And like all social change, it is clear that it happens unevenly. Now that several Chinese universities are ranked in the top 100 in the world, and collaborations between Chinese and foreign scholars are common, Chinese universities have agreed to follow “international” notions of academic integrity, meaning that all work must declare its origins. (Never mind that there is great variation among nations in how this is regarded.) Deference has given way to the confident claims of invention.

As in any high-stakes system—the SAT, Wall Street, publication in prestigious fora—one finds some individuals willing to take enormous risks. Some are sociopaths, such as journalist Stephen Glass who fabricated an entire story in The New Republic. Some claim sloppiness, such as Doris Kearns Goodwin. Scientists wishing glory may also write fraudulent papers, such as three recent professors at Zhejiang University. He Haibo copied and fabricated results published or submitted to eight journals; two colleagues were implicated with him. China Daily called it the “biggest-ever academic scandal.”

Here we have a case with several possible explanations:

–Chinese people cheat.

–Some Chinese people cheat.

–Some people cheat.

–China follows imperfectly international guild rules about academic practices.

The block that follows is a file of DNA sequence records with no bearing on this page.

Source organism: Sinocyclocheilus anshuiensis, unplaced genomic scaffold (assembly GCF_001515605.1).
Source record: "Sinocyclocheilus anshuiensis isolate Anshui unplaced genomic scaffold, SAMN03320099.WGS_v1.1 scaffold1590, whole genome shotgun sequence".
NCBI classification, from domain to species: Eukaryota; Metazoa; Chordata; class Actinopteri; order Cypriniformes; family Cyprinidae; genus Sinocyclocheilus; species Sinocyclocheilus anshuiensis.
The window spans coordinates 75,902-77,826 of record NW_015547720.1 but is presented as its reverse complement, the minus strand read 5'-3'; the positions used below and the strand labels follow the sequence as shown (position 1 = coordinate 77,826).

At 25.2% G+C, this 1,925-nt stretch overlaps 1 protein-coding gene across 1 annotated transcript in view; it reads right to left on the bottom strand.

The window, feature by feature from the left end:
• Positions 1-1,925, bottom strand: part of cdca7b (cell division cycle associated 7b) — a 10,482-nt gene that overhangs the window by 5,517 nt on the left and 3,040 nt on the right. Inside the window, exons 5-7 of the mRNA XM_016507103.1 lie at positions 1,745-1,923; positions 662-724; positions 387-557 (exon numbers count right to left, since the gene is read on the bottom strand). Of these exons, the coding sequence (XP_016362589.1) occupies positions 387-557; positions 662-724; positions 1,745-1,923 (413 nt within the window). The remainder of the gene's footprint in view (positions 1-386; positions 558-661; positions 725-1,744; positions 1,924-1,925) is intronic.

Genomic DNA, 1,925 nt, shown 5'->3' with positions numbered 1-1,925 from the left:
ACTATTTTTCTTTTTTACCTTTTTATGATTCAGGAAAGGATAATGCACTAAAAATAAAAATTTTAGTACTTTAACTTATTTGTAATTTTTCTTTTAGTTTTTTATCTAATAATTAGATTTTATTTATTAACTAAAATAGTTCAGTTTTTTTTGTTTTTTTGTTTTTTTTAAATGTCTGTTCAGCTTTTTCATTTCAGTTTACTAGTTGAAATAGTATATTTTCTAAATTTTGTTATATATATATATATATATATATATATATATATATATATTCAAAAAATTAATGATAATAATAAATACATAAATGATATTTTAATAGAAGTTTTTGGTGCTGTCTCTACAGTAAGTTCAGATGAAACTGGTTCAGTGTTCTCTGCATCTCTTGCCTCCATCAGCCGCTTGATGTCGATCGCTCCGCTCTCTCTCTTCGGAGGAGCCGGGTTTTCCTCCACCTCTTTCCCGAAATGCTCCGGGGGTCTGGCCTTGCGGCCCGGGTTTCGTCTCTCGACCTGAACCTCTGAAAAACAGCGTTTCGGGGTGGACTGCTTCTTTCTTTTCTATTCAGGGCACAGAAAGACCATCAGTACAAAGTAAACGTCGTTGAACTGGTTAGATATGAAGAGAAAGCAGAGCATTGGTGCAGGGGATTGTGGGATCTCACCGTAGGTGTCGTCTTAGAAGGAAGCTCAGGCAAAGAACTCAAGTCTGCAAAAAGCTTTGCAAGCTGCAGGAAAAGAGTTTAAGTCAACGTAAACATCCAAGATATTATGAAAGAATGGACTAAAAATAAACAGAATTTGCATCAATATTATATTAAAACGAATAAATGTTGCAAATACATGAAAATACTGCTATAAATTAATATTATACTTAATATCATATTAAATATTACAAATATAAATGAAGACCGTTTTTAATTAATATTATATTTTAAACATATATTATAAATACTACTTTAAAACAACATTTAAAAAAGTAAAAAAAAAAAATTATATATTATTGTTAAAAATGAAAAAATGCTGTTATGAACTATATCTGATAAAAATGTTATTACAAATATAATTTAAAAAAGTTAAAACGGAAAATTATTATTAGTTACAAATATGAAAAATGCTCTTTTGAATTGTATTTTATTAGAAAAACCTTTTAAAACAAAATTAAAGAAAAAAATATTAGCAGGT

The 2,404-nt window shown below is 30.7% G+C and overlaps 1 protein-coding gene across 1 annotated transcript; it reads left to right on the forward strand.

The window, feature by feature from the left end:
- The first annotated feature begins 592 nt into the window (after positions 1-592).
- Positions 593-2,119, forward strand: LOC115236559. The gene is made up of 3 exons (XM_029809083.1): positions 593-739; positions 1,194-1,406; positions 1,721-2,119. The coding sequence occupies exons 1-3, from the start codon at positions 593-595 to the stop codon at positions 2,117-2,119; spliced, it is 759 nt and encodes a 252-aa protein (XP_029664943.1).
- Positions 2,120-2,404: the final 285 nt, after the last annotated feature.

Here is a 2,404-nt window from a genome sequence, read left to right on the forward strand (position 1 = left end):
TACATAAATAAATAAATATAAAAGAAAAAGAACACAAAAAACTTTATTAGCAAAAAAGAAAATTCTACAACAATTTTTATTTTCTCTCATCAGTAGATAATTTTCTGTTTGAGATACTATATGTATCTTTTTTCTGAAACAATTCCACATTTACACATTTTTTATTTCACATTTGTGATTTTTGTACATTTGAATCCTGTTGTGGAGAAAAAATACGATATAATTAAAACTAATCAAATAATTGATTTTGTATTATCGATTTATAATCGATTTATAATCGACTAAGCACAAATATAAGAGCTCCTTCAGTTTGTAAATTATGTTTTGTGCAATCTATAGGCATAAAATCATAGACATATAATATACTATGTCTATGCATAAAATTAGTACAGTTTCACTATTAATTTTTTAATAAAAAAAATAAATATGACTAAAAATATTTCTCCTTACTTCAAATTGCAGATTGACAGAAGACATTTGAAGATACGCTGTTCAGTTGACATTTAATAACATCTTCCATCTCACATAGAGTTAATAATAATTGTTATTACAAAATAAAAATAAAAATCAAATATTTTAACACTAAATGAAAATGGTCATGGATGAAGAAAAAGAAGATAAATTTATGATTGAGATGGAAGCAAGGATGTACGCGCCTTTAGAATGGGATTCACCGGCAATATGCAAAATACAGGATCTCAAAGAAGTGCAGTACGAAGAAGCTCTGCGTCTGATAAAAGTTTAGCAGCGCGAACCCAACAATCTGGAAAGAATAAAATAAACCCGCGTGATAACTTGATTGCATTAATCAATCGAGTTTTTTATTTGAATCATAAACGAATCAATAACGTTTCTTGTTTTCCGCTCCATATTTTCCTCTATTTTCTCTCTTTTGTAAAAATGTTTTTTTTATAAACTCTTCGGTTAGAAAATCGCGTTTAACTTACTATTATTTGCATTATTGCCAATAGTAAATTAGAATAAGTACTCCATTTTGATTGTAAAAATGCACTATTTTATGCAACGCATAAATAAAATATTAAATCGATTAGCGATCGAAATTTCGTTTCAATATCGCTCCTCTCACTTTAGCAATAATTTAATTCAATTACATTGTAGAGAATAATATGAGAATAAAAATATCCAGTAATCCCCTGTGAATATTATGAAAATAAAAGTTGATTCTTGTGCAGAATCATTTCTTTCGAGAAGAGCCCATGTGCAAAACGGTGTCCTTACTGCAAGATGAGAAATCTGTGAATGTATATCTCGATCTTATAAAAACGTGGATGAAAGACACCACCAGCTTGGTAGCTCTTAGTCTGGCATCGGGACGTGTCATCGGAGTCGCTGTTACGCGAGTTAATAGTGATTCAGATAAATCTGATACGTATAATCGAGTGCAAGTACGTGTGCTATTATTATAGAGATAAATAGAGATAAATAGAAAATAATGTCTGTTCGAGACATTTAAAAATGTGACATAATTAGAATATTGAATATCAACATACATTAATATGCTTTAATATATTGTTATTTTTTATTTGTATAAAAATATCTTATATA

–China’s acceptance of the rules of academic citation are in flux and so far have been mastered imperfectly.

Which answer is preferable may depend on whether you want China to be similar to or different from people elsewhere, and whether you believe in an enduring Chinese essence.

I believe that in some sense the rules of academic conduct are arbitrary, but like any game, the players must follow the rules. Violations occur occasionally, both in the West and in Asia, and are rarely caught or punished. The American Historical Association recognized its powerlessness in enforcing rules against plagiarism in 2003, though it encouraged historians to follow and teach students about proper rules of conduct.

There are some traditional practices that may endure in China, such as having novices quote from authorities as part of their education, and there is a tendency to regard communication as effective based on the results it produces.

But there are also new forces at play in China, having to do with the way academics are compensated for speed of publication and uniqueness of contribution.

In this sense China is copying the economic structure of the Western academy. And in this sense the temptations for cutting corners in order to “scoop” everyone else or at least to pile on publications are just like ours.

In this sense, imitation may be the best form of flattery, but both the source and the copier would profit from a different model.

Sources Cited
Grafton, Anthony. 1997. The Footnote: A Curious History. Cambridge, Mass.: Harvard University Press.